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How to Help Your Teen Stress Less About Tests and Experience More Success

Learn four strategies to help your teen feel more prepared for their next test.

Many teens feel stress when it comes time to take a test. They want to experience success, but sometimes their strategy falls flat, and they don’t do as well as they hoped. This negative feedback throws many teens into The Chronic Stress Loop. Then, when it comes time to take the next test, they are more stressed than before. This stress blocks them from experiencing the success that they desire.

Luckily, I have four strategies that will help your teen feel more prepared for their next test. The key is to use every assignment as an opportunity to test prep. Let’s take a look at how your teen can make this shift so they can be more at ease and experience more success.

Do the Reading:

Often times, teens will just look for answers to the questions rather than read the material. While this does help the teen get their homework done faster, they miss the scope and sequence of the reading. Therefore, the teen does not fully understand the connections between the events or concepts being introduced, and they are unable to see the big picture. This practice of skimming the reading for answers makes it more challenging to grasp and remember the material. Whereas reading the material will give your teen a greater understanding of the material and concepts. So when it comes time to take a test, they are more familiar with the information, which makes studying a less stressful task.

Read the Extras:

In most text books, there are boxes with pictures, graphs, and flow charts that give a visual component to the information. The natural tendency is to skip these and only do the actual reading. While again this saves time, often these information boxes explain the main details in a way that is much easier to grasp and remember. By taking the time to read the extras, teens will gain a greater understanding of the material which again makes studying a less stressful task.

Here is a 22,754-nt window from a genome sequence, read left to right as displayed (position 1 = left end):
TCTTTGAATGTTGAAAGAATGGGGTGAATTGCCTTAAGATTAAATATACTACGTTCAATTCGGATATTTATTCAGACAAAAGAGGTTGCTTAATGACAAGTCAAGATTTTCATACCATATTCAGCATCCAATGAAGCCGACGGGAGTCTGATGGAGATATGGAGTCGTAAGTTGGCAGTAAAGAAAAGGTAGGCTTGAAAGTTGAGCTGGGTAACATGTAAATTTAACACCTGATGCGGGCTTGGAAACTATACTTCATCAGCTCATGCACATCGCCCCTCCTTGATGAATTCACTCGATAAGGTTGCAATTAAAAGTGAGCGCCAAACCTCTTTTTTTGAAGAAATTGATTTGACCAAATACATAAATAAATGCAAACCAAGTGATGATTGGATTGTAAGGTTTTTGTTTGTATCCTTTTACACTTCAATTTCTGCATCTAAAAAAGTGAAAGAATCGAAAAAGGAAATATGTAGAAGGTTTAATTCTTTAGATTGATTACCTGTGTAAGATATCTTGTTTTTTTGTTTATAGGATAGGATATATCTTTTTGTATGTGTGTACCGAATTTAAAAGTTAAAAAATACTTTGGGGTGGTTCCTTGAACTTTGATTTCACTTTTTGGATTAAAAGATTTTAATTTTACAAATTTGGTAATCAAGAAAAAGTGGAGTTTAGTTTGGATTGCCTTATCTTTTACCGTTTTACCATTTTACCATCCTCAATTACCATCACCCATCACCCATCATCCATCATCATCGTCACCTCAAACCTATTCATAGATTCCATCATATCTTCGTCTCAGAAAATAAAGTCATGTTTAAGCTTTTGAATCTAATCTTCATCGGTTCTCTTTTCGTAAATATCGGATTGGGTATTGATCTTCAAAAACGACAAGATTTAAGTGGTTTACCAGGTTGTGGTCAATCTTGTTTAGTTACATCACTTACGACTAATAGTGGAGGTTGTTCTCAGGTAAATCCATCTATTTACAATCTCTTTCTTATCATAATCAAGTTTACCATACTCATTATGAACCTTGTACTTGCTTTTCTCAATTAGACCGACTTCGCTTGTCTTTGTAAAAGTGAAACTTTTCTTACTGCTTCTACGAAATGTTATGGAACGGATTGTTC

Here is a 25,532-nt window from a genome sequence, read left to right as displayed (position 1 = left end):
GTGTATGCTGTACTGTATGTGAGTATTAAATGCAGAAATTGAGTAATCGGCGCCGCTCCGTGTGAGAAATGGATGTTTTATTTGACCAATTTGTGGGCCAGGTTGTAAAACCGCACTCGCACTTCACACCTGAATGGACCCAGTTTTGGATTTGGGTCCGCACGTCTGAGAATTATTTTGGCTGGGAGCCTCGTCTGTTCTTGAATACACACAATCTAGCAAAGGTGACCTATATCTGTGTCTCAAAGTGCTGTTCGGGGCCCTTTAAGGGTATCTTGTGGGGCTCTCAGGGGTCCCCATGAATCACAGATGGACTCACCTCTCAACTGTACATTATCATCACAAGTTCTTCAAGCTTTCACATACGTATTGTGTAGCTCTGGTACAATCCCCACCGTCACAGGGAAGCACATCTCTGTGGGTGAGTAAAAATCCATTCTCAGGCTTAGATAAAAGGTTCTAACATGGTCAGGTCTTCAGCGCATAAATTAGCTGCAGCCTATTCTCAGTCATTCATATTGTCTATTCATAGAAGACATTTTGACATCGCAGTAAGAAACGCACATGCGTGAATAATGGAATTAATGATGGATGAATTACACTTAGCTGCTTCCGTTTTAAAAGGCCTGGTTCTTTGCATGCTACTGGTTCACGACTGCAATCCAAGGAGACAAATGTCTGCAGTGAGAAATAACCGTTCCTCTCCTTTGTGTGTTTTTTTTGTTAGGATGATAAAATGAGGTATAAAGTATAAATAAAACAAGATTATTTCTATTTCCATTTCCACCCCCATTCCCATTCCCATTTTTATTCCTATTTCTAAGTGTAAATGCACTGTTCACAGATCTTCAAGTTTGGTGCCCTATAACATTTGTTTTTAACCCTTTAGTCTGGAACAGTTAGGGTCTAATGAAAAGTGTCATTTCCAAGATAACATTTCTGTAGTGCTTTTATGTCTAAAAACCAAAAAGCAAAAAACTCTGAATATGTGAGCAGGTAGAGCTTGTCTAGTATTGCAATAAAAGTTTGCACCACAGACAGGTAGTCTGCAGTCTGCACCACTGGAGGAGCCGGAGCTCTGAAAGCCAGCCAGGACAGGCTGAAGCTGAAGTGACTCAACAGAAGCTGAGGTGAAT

Answer Questions Thoroughly:

Although it is tempting to write only a basic answer, it serves teens well in the future to write a thorough and detailed answer. They also should indicate the question in their answer. These quality answers turn their homework into a valuable study tool rather than sheets of unclear facts.

Question: Who was Thomas Jefferson?

Basic Answer: He was the third president.

Quality Answer: Thomas Jefferson was an American Founding Father who was one of the authors of the Declaration of Independence. He was the third President of the United States from 1801 to 1809.

Turn Notes into a Study Guide:

When taking notes, leave a space between the topic or question and the answer. This way, when it comes time to study, your teen can cover the answer while looking at the topic. This enables your teen to be sure they know the answer because they can not see the answer when they are looking at the question.

Typical Notes:

Thomas Jefferson – an American Founding Father who was one of the authors of the Declaration of Independence. He was the third President of the United States from 1801 to 1809.

Study Guide Notes:

Thomas Jefferson

Thomas Jefferson was an American Founding Father who was one of the authors of the Declaration of Independence. He was the third President of the United States from 1801 to 1809.

These four study skills help teens be more engaged in the material which helps solidify the information in their memory. When it comes time to take a test, they already have a base understanding, so they are remembering not learning for the first time. Additionally, their notes and homework can be used as study guides. Even with all of this preparation, for many teens, test taking automatically throws them into the Chronic Stress Loop. Even if they have prepared well, they need a strategy to calm their stress. If this sounds like your teen, grab a copy of my FREE Stress Less Guide here to learn my top 5 tips to help your teen stress less about tests and experience more success.

Originally published at www.claireketchum.com

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